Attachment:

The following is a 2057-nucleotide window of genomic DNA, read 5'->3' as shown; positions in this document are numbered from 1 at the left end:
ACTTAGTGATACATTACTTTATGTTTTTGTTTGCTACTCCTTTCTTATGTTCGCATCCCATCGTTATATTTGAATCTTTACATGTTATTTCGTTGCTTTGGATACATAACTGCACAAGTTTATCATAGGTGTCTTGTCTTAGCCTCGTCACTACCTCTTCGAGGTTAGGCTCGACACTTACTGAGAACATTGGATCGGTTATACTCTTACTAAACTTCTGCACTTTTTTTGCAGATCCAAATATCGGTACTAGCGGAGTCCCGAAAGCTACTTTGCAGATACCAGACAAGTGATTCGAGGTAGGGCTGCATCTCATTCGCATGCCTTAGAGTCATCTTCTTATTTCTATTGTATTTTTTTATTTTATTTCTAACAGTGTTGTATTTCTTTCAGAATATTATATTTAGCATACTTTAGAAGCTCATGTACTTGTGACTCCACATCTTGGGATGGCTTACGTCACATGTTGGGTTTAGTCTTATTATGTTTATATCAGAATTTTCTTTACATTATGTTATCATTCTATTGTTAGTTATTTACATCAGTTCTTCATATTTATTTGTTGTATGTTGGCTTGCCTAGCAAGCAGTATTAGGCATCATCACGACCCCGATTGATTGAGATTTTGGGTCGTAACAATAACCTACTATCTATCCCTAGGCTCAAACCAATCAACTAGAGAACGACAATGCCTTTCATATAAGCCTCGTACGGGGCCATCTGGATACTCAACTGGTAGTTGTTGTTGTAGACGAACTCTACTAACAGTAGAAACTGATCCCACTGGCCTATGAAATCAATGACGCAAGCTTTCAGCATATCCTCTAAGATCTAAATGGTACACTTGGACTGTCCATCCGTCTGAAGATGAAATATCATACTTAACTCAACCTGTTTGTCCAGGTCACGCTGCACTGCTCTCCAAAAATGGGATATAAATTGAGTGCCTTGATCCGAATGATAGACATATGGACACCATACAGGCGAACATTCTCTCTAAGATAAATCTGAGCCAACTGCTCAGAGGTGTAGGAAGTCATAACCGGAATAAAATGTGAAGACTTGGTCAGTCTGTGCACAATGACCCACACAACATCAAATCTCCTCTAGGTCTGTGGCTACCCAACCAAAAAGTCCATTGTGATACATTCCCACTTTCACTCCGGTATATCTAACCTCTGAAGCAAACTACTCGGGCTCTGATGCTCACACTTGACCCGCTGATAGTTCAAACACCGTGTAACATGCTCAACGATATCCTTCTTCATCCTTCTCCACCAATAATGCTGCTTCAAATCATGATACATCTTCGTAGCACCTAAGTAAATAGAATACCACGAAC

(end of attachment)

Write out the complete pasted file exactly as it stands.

The following is a 2057-nucleotide window of genomic DNA, read 5'->3' as shown; positions in this document are numbered from 1 at the left end:
ACTTAGTGATACATTACTTTATGTTTTTGTTTGCTACTCCTTTCTTATGTTCGCATCCCATCGTTATATTTGAATCTTTACATGTTATTTCGTTGCTTTGGATACATAACTGCACAAGTTTATCATAGGTGTCTTGTCTTAGCCTCGTCACTACCTCTTCGAGGTTAGGCTCGACACTTACTGAGAACATTGGATCGGTTATACTCTTACTAAACTTCTGCACTTTTTTTGCAGATCCAAATATCGGTACTAGCGGAGTCCCGAAAGCTACTTTGCAGATACCAGACAAGTGATTCGAGGTAGGGCTGCATCTCATTCGCATGCCTTAGAGTCATCTTCTTATTTCTATTGTATTTTTTTATTTTATTTCTAACAGTGTTGTATTTCTTTCAGAATATTATATTTAGCATACTTTAGAAGCTCATGTACTTGTGACTCCACATCTTGGGATGGCTTACGTCACATGTTGGGTTTAGTCTTATTATGTTTATATCAGAATTTTCTTTACATTATGTTATCATTCTATTGTTAGTTATTTACATCAGTTCTTCATATTTATTTGTTGTATGTTGGCTTGCCTAGCAAGCAGTATTAGGCATCATCACGACCCCGATTGATTGAGATTTTGGGTCGTAACAATAACCTACTATCTATCCCTAGGCTCAAACCAATCAACTAGAGAACGACAATGCCTTTCATATAAGCCTCGTACGGGGCCATCTGGATACTCAACTGGTAGTTGTTGTTGTAGACGAACTCTACTAACAGTAGAAACTGATCCCACTGGCCTATGAAATCAATGACGCAAGCTTTCAGCATATCCTCTAAGATCTAAATGGTACACTTGGACTGTCCATCCGTCTGAAGATGAAATATCATACTTAACTCAACCTGTTTGTCCAGGTCACGCTGCACTGCTCTCCAAAAATGGGATATAAATTGAGTGCCTTGATCCGAATGATAGACATATGGACACCATACAGGCGAACATTCTCTCTAAGATAAATCTGAGCCAACTGCTCAGAGGTGTAGGAAGTCATAACCGGAATAAAATGTGAAGACTTGGTCAGTCTGTGCACAATGACCCACACAACATCAAATCTCCTCTAGGTCTGTGGCTACCCAACCAAAAAGTCCATTGTGATACATTCCCACTTTCACTCCGGTATATCTAACCTCTGAAGCAAACTACTCGGGCTCTGATGCTCACACTTGACCCGCTGATAGTTCAAACACCGTGTAACATGCTCAACGATATCCTTCTTCATCCTTCTCCACCAATAATGCTGCTTCAAATCATGATACATCTTCGTAGCACCTAAGTAAATAGAATACCACGAAC